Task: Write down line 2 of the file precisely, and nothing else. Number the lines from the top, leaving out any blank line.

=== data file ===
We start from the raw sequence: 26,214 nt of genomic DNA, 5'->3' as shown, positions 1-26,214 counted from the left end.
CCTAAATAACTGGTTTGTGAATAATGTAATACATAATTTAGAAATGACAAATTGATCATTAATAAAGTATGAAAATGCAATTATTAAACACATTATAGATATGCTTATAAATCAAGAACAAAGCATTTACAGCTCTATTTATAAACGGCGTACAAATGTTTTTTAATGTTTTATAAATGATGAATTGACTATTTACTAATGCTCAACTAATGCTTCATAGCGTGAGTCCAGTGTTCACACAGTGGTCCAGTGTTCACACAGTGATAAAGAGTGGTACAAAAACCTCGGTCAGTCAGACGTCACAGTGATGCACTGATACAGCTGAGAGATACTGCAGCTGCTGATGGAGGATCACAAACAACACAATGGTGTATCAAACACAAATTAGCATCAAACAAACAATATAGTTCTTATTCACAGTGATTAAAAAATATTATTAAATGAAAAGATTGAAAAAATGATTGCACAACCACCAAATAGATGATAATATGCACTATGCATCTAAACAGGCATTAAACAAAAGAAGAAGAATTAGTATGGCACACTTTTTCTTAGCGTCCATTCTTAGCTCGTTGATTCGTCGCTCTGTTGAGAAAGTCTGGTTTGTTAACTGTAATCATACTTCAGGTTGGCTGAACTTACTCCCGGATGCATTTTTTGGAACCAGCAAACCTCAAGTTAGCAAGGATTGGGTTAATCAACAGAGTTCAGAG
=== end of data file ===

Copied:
CCTAAATAACTGGTTTGTGAATAATGTAATACATAATTTAGAAATGACAAATTGATCATTAATAAAGTATGAAAATGCAATTATTAAACACATTATAGATATGCTTATAAATCAAGAACAAAGCATTTACAGCTCTATTTATAAACGGCGTACAAATGTTTTTTAATGTTTTATAAATGATGAATTGACTATTTACTAATGCTCAACTAATGCTTCATAGCGTGAGTCCAGTGTTCACACAGTGGTCCAGTGTTCACACAGTGATAAAGAGTGGTACAAAAACCTCGGTCAGTCAGACGTCACAGTGATGCACTGATACAGCTGAGAGATACTGCAGCTGCTGATGGAGGATCACAAACAACACAATGGTGTATCAAACACAAATTAGCATCAAACAAACAATATAGTTCTTATTCACAGTGATTAAAAAATATTATTAAATGAAAAGATTGAAAAAATGATTGCACAACCACCAAATAGATGATAATATGCACTATGCATCTAAACAGGCATTAAACAAAAGAAGAAGAATTAGTATGGCACACTTTTTCTTAGCGTCCATTCTTAGCTCGTTGATTCGTCGCTCTGTTGAGAAAGTCTGGTTTGTTAACTGTAATCATACTTCAGGTTGGCTGAACTTACTCCCGGATGCATTTTTTGGAACCAGCAAACCTCAAGTTAGCAAGGATTGGGTTAATCAACAGAGTTCAGAG